By Michael Dolan and Kevin Hymel
The U.S. Army trained dogs for a number of tasks during World War II. From checking for mines to guarding prisoners of war, the dogs performed admirably, but a few special dogs actually earned jump wings. To solve the problem of providing assistance to downed airmen in isolated locations, the Army, with the help of its Canadian brothers, trained dogs to jump from planes and bring the fliers supplies, aiding them in their treks to safety. Based on the idea of the St. Bernard with a barrel of whiskey under its chin heading out into the snow to save stranded hikers, lighter Siberian Huskies replaced the St. Bernard, and K-rations and water replaced the barrel of whiskey.
To prepare the dogs for their jump, soldiers would take the animals, with full packs, on 75-mile hikes to relax before their ordeal. Next, the dogs were suited with parachutes—sometimes with two dogs to a chute—and loaded aboard a transport plane. The plane flew to a desired height and target zone where the dogs were pushed out of the side door. The parachute, on a static line, automatically opened as the canines cleared the doorway. Once on the ground, they could deliver supplies and aid the stranded airman.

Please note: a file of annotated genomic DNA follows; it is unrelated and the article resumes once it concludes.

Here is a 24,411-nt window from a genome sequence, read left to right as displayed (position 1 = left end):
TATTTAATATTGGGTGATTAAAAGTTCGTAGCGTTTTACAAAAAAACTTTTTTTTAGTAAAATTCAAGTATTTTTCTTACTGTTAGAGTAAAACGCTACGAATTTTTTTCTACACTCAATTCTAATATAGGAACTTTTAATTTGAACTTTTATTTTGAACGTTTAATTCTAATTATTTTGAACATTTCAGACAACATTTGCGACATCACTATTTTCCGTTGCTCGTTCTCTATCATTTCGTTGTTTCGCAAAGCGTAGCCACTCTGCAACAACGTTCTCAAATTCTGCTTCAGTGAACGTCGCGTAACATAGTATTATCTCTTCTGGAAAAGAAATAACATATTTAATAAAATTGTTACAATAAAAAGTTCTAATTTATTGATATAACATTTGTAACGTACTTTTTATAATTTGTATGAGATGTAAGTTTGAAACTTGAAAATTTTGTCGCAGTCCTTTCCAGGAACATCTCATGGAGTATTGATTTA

While the experiment was never applied to the battlefield (Europe was too well populated and the islands of the Pacific too small), it showed that the Army would go to any lengths to facilitate the safe return of its pilots.
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